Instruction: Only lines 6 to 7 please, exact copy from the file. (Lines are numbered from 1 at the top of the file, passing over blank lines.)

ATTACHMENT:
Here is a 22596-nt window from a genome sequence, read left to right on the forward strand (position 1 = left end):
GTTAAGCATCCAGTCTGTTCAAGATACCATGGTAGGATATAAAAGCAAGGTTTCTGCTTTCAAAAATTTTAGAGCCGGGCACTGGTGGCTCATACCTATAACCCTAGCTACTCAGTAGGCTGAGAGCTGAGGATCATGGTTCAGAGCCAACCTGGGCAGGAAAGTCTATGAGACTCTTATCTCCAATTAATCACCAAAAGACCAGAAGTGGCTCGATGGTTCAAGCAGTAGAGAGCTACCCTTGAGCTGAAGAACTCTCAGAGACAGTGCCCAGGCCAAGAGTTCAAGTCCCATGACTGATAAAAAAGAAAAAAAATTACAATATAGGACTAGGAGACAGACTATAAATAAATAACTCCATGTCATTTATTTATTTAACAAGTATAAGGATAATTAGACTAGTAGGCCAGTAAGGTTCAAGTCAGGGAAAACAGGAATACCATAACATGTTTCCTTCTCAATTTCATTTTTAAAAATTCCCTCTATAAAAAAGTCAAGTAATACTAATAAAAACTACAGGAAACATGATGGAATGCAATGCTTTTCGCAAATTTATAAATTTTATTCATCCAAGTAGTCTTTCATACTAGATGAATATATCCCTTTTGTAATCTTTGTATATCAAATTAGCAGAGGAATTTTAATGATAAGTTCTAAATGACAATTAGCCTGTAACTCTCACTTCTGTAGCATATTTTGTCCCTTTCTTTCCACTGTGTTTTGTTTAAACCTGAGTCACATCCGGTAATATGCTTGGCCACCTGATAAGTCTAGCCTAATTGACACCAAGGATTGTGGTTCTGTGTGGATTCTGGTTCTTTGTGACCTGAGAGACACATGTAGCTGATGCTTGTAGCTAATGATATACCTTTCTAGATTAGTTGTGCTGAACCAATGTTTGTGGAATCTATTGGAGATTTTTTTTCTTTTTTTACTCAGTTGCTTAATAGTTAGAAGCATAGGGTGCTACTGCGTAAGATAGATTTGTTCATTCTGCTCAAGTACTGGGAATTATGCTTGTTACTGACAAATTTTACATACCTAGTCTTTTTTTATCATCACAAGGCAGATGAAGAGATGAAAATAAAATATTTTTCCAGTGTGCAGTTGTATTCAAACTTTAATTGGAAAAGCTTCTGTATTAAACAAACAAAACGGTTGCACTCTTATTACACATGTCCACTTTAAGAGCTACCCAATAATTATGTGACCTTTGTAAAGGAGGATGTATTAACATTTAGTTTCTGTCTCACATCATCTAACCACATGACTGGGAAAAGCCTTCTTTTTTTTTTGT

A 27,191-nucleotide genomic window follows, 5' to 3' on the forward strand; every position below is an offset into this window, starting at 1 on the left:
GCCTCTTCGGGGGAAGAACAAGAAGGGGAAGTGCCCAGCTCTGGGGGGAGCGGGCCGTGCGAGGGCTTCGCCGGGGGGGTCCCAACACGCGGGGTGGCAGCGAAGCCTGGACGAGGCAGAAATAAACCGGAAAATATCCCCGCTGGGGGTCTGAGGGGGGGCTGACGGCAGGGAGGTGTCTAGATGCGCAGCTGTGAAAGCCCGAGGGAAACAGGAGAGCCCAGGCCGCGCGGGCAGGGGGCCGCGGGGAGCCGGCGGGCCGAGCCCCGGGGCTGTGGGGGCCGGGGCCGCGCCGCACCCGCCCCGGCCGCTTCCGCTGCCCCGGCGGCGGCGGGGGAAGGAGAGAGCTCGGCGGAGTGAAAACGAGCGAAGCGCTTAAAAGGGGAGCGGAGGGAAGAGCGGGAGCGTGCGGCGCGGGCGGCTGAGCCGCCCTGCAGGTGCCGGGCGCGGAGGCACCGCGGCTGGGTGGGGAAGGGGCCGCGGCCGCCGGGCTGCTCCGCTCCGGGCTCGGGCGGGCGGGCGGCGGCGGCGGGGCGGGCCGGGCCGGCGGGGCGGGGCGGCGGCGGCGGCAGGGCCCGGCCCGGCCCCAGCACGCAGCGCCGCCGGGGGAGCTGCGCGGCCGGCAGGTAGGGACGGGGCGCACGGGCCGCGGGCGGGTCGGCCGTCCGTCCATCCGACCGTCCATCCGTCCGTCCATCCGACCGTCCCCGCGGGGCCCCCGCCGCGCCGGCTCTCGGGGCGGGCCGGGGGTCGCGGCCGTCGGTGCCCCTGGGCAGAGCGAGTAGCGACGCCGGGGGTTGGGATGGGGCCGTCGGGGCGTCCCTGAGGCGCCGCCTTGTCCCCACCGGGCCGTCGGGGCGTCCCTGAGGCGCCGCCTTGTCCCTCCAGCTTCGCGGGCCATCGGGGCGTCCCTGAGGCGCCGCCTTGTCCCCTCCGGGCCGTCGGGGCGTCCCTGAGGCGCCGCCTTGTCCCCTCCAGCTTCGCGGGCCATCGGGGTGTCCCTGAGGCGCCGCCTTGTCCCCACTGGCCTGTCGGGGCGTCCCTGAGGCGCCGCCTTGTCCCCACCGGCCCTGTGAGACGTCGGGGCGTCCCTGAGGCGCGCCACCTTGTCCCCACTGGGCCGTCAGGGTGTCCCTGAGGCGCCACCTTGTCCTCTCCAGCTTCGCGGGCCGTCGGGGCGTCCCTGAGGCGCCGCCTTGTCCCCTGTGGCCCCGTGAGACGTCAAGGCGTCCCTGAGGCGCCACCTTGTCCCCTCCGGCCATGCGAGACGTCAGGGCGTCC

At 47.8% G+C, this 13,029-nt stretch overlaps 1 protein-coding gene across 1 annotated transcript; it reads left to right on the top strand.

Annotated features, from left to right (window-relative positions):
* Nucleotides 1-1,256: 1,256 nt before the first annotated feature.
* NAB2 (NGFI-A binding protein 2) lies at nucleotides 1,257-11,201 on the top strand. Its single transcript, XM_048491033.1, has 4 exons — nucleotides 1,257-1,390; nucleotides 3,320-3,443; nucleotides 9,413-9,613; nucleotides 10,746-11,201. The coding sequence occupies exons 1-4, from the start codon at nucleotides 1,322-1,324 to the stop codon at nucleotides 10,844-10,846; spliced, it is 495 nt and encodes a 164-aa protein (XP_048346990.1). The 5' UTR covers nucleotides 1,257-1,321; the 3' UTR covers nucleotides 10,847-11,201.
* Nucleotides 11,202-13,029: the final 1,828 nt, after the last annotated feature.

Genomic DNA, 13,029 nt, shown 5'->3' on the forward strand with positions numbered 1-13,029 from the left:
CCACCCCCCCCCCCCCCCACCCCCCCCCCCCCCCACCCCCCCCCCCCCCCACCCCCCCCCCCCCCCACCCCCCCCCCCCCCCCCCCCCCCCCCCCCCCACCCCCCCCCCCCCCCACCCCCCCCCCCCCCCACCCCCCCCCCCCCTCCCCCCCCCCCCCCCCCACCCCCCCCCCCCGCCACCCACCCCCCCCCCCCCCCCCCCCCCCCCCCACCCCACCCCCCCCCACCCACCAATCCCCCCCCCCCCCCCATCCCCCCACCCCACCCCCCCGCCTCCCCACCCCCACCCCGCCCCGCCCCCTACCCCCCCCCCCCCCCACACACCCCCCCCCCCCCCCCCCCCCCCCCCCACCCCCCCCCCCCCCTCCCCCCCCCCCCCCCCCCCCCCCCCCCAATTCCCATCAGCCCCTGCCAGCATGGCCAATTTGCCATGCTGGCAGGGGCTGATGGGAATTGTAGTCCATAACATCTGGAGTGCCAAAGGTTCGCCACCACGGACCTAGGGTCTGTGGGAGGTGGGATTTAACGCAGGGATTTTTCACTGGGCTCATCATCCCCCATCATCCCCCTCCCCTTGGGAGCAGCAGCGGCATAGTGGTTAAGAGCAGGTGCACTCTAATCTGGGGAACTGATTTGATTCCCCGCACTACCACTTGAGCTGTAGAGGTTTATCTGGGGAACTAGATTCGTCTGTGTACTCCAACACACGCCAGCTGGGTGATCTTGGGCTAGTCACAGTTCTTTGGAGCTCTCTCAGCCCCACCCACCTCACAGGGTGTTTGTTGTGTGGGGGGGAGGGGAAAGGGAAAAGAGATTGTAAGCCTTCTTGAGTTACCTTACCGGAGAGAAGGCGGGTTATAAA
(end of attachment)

Annotated features, from left to right (window-relative positions):
* Nucleotides 1-1,256: 1,256 nt before the first annotated feature.